Saturday, November 21, 2009
Tuesday, November 10, 2009
Monday, October 26, 2009
When we were kids more than half the fun was tearing the house apart looking for old clothes, tea towels, cardboard, tin foil, Styrofoam and poster paint to put together some monstrous outfit, some hilarious get up or some perplexing accouterments to wear on Halloween. Also part of the fun where we grew up was figuring out how to winterize the costume, since we regularly treat or treated in the snow. Just how many pairs of tights can one wear under a gypsy skirt anyway?
One year my mum helped me make a lion costume; my friends were Tin Man, Scarecrow and Dorothy. Then the next year, I found a yellow unitard, sewed fabric swatches to a belt and a hat and was a jester. Another year I wore all my red clothes, made a tail out of old red tights and horns out of paper mache. With a made up face I was a totally convincing devil, a look I still resurrect from time to time. One year I altered a pair of palazzo pants of my mother’s, added a velvet vest, cobbled together a fez type arrangement out of a yogurt tub and put bells on my ballet slippers. The resulting genie was so good that I won a bookstore gift voucher from a radio station that broadcast from my school. My mum liked it so much, she wore it to a fancy dress party later that year!
As I got older, treat or treating gave way to going to parties, then bars. Over the years I perfected the “vampire slut” look so much that it became quite legendary among my friends. Occasionally I paired up with my sister or my roommate and did a “twin vampire slut” act. I often dyed my hair black just to perfect the effect. But always the costumes were homemade. I even made vampire teeth out of a piece of white plastic.
Last year, I confess, I bought Lucy a costume. It was on sale and she loved it so much that we created a superhero theme for her birthday party in April so she could wear it again. This year, since I’m on a making kick, I could hardly buy an off the rack costume again, could I? Even though the costumes, inspired by the movie Hairspray, are readily available, I was determined to make them.
By now I shouldn’t be surprised at how rewarding this whole experience was. I took both my daughter and my niece to the fabric store to choose fabrics, finding some perfect and well priced options. I altered patterns I already had to put the dresses together, and even styled the girl’s hair myself (Although I wore a wig)! As you can see from the pictures we all looked adorable, and the girls loved them.
I was on a roll. Next my husband decided he wanted to be Captain Jack Sparrow, from Pirates of the
It’s still five days until Halloween; Lucy has four more costume wearing opportunities, in addition to Treat or Treating. Lucy will wear a semi handmade Wordgirl costume for Trick or Treating, and miscellaneous princess/fairy dresses for all the other events. Enough time has elapsed since I made the costumes that I’ve cleaned up the sewing room. It looks orderly and nice for a change.
But I’ve got an itch, an itch to stitch…Christmas here we come.
Tuesday, October 13, 2009
Tuesday, October 6, 2009
Saturday, August 1, 2009
- Take an unwanted t-shirt. Make sure it is clean. Regular cotton double knit(not ribbed) will give the best results.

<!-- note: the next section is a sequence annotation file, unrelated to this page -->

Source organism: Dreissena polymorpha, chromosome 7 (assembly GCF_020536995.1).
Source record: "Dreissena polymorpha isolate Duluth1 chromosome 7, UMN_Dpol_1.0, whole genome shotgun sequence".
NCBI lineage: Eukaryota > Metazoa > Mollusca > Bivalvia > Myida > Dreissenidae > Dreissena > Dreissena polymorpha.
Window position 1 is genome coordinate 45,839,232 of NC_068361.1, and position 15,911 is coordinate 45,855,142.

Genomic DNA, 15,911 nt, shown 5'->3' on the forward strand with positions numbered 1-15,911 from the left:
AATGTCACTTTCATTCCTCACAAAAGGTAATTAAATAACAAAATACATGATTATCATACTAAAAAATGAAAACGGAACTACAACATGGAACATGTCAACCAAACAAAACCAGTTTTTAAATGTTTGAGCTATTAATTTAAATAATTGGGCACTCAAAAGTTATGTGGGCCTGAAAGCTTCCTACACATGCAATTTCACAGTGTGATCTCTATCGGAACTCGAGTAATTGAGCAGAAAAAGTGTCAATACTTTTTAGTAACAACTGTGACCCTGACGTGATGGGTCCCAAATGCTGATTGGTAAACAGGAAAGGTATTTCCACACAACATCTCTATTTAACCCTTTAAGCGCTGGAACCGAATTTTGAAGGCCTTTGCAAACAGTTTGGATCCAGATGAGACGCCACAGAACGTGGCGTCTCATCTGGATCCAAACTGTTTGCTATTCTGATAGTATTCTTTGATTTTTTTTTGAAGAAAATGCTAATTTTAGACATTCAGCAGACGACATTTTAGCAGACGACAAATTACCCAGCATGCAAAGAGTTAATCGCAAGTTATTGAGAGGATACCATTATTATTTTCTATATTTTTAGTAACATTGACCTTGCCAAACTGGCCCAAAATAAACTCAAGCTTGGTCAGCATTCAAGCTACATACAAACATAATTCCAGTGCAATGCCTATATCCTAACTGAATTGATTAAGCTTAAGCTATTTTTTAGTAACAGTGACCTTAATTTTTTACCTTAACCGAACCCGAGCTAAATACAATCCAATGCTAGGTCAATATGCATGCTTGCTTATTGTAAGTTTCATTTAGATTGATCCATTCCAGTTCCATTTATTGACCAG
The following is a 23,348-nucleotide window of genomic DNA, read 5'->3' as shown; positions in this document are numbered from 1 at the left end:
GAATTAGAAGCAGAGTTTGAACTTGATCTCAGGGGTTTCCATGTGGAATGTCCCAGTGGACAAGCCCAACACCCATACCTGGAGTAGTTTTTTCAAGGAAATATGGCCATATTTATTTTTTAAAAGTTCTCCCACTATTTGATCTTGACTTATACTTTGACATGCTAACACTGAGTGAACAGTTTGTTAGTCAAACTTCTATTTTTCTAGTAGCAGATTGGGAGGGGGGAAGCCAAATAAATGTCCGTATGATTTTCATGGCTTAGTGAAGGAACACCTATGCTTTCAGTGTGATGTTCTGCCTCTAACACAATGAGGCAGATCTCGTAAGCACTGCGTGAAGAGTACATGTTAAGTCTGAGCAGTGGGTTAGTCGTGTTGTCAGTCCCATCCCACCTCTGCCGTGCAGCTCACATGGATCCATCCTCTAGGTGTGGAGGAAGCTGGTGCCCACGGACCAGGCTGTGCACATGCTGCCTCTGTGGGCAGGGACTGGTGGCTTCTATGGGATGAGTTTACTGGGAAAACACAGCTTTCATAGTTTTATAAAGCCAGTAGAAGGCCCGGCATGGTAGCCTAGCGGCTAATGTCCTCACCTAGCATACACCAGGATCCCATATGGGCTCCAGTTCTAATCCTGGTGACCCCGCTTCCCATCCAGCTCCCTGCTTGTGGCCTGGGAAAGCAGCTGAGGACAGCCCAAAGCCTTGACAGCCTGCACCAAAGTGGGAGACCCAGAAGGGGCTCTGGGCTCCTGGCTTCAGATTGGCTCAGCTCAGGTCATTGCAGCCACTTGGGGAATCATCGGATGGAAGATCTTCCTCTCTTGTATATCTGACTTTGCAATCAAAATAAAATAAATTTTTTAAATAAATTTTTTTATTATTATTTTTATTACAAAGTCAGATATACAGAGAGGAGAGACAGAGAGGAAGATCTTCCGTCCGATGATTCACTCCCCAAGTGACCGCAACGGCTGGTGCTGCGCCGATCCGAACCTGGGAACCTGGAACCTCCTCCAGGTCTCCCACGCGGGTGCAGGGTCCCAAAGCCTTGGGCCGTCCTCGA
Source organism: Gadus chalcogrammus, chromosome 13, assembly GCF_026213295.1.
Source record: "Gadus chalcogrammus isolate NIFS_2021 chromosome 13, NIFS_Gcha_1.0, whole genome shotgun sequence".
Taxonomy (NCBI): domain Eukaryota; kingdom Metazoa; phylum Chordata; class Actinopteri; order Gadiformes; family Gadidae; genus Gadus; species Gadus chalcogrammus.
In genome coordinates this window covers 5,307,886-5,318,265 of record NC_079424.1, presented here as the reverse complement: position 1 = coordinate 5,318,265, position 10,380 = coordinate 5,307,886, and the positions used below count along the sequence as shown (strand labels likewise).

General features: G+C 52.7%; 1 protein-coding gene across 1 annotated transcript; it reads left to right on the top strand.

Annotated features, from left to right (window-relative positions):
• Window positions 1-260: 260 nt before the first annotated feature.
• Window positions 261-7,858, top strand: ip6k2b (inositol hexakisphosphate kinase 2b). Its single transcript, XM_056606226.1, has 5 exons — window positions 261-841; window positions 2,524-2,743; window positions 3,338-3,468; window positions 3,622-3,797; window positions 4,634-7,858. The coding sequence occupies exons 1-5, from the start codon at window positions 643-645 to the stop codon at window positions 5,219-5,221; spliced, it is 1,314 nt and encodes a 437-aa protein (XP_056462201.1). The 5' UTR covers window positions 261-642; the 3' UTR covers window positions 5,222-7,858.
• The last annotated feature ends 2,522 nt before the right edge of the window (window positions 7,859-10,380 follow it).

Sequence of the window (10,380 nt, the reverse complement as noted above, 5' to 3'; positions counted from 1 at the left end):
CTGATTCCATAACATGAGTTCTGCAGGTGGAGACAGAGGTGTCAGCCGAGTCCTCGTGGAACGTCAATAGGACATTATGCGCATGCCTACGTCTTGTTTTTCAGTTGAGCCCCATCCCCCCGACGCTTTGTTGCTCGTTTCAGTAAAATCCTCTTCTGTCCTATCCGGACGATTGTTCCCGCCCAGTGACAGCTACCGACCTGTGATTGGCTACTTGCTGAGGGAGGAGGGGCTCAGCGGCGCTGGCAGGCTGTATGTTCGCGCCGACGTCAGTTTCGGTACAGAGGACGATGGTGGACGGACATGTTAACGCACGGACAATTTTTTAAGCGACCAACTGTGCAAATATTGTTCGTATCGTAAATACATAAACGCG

- Cut BELOW the bottom stitching until you have a long thin rope. Pull it taut and it should roll up too a nice rope tie.
- Cut small 1/2 cm holes along the bottom of the t-shirt above the stitching you have left. Make the holes about 3-4 cm apart.
- Thread your tie rope through the holes and gather up the bottom of the t-shirt. Tie a tight knot and make of bow of the excess tie-rope.
- Cut the arms and collar off the t-shirt INSIDE the stitching.
- Stretch and pull the "handles" until your bag looks right.
Tuesday, July 28, 2009
Monday, July 27, 2009
So, start grinding, people.
1. Make the strongest coffee you can manage. I used an espresso maker, but a plunger or drip filter will work as long as you make it STRONG!
2. Pour half a cup of this super strength coffee straight over at least a half a cup of ice. The ice will melt and you'll have room temperature coffee.
3. Fill a tall glass halfway with ice, add the room temperature coffee.
4. Add coffee cream, whipping cream or half and half (milk is OK too, I guess, but it's not very good) and your preferred sweetener to taste.
You can blend this mix for a frappuccino - if you have a blender. If you don't, buy one.
While you're buying your blender, buy a sewing machine.
Then my mom asked me to make a quilt for her charity - Grandmothers to Grandmothers - so I invited a few women to help me; to make it a community quilt. Many of the women I asked said they would love to help out a great cause but they "don't have a sewing machine", "don't know how to sew," or were "hopeless at making things". Now this didn't really bother me - I can make the quilt by myself - I was just surprised and kind of depressed that these wonderful creative and intelligent women don't sew. How do they hem pants, I wondered, or fix a torn seam? Most of my friends love fashion and are snappy dressers, so why don’t we sew our own clothes? For all we wax poetic about the environment and sustainability, about re-use, reduce, re-purpose, re-cycle, about changing our thinking to save our planet, only about 10% of my friends own a sewing machine! This shocked me.